How many foreign buyers are there in Australia?
And how important is their influence on proeprty prices?
That is the question discussed in a recent ANZ Research economic insight.
Here's what the ANZ bak had to say:
- We are often asked about the rules around foreign investment and the impact that such investors have on the Australian housing market. While concrete data are hard to come by, we are able to combine existing data with informed assumptions to reveal some useful insights.
- We build on recent work by Australia’s Reserve Bank (RBA) to estimate that foreign investors purchased between 35,000 and 60,000 dwellings in Australia in 2015-16. Foreign buyers seem to make up only a small share of total housing turnover for the year (7–13%), although the impact is more significant as a share of newly- constructed dwellings (15–25%) and in some states.
- Using Foreign Investment Review Board (FIRB) data back to 1995-96, we estimate that foreigners own between 2.5% and 4% of Australia’s housing stock, plus anything purchased before that year. The size of this range reflects uncertainty about the extent to which foreign buyer approvals convert to actual purchases.
- The sizeable foreign-buyer share of newly-constructed housing implies that foreign demand has been an important contributor to Australia’s recent construction boom. But the relatively lower share of total market activity suggests that foreign buyers have not been the primary driver of the price growth in recent years. That is not to say foreign buying has had no impact on prices.
- The estimated 2.5–4% foreign ownership of Australia’s housing stock is significant, especially considering that the current rate of growth is much stronger than in the past. It is also not large enough for us to be particularly concerned about a foreign exodus from the Australian housing market.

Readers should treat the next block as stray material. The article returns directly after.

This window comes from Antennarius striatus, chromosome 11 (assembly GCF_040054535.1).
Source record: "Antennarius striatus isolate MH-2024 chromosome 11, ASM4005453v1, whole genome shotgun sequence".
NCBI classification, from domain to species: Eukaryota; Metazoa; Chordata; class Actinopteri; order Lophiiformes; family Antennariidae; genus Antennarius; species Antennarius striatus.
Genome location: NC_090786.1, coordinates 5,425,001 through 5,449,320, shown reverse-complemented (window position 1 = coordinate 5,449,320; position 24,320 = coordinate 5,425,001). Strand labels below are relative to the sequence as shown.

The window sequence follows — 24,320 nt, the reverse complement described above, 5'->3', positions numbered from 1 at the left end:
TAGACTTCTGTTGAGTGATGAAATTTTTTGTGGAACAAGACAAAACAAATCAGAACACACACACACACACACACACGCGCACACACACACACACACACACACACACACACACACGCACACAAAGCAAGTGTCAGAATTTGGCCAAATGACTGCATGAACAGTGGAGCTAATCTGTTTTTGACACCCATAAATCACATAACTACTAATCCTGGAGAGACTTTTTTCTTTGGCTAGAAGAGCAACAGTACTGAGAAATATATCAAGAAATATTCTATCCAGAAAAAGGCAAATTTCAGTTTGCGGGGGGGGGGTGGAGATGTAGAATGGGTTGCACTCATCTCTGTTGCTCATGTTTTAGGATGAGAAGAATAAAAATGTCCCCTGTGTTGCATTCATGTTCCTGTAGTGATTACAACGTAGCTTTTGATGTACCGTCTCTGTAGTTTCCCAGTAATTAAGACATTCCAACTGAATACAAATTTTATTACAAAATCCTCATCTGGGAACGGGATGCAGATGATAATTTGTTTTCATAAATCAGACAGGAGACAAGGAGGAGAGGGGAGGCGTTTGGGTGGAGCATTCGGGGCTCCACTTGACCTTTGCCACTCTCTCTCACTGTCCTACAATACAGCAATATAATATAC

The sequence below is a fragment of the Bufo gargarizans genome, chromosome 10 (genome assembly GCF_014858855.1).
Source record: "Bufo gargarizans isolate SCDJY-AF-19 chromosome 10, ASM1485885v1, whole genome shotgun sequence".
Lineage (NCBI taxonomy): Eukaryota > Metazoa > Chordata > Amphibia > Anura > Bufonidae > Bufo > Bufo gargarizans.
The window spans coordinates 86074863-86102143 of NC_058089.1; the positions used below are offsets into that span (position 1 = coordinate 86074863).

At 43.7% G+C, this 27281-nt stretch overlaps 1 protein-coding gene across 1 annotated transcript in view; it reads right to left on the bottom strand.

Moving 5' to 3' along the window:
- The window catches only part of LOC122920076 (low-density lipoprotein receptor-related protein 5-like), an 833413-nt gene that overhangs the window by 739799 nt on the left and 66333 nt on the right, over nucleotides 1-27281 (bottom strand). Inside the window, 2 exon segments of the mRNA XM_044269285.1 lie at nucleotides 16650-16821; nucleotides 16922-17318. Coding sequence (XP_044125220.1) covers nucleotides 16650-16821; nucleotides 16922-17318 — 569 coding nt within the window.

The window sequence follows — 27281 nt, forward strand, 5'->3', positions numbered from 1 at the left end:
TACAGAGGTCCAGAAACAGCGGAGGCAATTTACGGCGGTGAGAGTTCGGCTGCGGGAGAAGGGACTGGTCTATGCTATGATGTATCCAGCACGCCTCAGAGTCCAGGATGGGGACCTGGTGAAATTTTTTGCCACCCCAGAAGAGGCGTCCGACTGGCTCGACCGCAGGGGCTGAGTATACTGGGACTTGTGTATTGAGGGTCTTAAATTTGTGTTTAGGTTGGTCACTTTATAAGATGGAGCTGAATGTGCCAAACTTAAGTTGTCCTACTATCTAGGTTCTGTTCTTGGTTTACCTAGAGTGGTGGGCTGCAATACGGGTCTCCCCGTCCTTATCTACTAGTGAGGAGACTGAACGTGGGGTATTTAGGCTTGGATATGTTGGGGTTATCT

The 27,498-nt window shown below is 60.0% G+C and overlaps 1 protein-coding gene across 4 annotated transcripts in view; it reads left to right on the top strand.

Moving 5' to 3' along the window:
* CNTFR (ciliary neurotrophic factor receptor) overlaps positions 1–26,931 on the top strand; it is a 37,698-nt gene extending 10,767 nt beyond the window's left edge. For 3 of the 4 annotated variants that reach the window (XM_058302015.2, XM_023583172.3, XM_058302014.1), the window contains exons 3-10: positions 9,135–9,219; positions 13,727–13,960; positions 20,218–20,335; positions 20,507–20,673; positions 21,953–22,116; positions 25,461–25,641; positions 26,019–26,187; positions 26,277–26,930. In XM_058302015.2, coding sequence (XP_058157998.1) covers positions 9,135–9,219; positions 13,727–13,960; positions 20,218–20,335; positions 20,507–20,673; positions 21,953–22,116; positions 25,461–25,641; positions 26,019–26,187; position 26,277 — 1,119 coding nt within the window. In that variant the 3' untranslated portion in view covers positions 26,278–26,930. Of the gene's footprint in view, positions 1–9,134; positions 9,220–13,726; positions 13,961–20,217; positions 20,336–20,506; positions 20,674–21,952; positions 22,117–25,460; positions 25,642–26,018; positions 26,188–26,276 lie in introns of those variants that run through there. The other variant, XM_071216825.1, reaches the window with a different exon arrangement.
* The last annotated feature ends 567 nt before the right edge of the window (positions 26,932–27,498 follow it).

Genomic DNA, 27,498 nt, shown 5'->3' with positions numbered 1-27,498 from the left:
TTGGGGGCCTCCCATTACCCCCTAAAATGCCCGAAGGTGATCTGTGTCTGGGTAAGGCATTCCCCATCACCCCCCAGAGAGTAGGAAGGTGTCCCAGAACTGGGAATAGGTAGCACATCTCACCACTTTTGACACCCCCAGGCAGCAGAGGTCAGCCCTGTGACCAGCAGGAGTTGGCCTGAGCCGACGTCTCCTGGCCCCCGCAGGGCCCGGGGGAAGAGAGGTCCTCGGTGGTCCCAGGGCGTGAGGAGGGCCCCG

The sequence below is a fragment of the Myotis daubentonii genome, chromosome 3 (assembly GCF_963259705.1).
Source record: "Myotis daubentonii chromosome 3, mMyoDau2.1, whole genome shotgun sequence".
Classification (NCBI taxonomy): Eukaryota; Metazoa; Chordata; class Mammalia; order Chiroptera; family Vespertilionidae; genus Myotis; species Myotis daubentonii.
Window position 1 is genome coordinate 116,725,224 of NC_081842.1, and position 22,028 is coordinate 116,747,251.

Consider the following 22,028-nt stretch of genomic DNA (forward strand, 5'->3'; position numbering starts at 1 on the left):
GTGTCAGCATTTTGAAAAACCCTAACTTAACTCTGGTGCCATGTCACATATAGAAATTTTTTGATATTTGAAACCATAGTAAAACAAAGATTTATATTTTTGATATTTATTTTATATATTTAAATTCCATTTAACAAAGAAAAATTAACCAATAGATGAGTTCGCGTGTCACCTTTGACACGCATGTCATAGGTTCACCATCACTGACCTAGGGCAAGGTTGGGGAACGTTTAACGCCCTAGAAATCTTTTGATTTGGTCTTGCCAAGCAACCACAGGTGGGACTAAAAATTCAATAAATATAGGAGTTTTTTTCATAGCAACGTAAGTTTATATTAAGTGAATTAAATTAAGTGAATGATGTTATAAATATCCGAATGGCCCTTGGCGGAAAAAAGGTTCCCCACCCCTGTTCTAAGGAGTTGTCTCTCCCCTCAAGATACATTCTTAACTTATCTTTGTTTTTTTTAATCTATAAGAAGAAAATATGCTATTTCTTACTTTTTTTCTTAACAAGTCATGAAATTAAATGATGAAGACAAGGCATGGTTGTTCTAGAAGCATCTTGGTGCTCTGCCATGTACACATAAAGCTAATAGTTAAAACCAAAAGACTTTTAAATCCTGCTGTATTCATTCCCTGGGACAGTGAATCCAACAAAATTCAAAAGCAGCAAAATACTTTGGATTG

- We note that Revenue New South Wales has several times this year released data on the number and value of foreign purchasers that have been subjected to stamp duty surcharges. It would be helpful if other state governments released their suite of data on foreign buyers, which would assist in more concrete analysis around the impact of foreigners on Australia’s housing market.
Figure 1. Foreign buyers in Australia
In terms of the FIRB process, the key details are:
- Foreigners1 require FIRB approval to purchase new dwellings or vacant residential land. The vast majority of applications for new dwellings are approved without conditions. Applications to purchase vacant land are subject to construction being completed within four years, to prevent land banking.
- Contrary to relatively popular belief, foreigners can obtain approval to purchase existing dwellings. These applications are generally only approved subject to the purchaser increasing the stock of housing. For example, a knock down and rebuild where one existing dwelling is replaced with two or more townhouses or units.
- Temporary residents (such as students or people on working visas) are also required to obtain FIRB approval to purchase an existing dwelling. These purchasers are not permitted to lease out the property and are required to sell the property once they leave Australia.
Because all foreign buyers require this approval to purchase Australian property, the FIRB have data on the value and number of approvals granted.
Note however, that this does not give us the number of approvals that were actioned.
The FIRB data tell us that in 2015-16, 40,100 property purchases by foreign buyers were approved, valued at AUD72.4bn.
Each FIRB approval can be for more than one property, so the value figure is particularly important.
Foreign purchases have risen sharply in recent years, led by Chinese purchasers; with the value of approvals granted in 2015-16 three and a half times greater than just five years ago.
Figure 2. Growth in foreign approvals dominated by China
The FIRB data tells us about approvals, not actual purchases.
So, to calculate actual foreign buying, we need to make some assumptions about the rate at which approvals translate into purchases.
In doing so we need to be mindful that a fee for approvals was introduced in December 2015.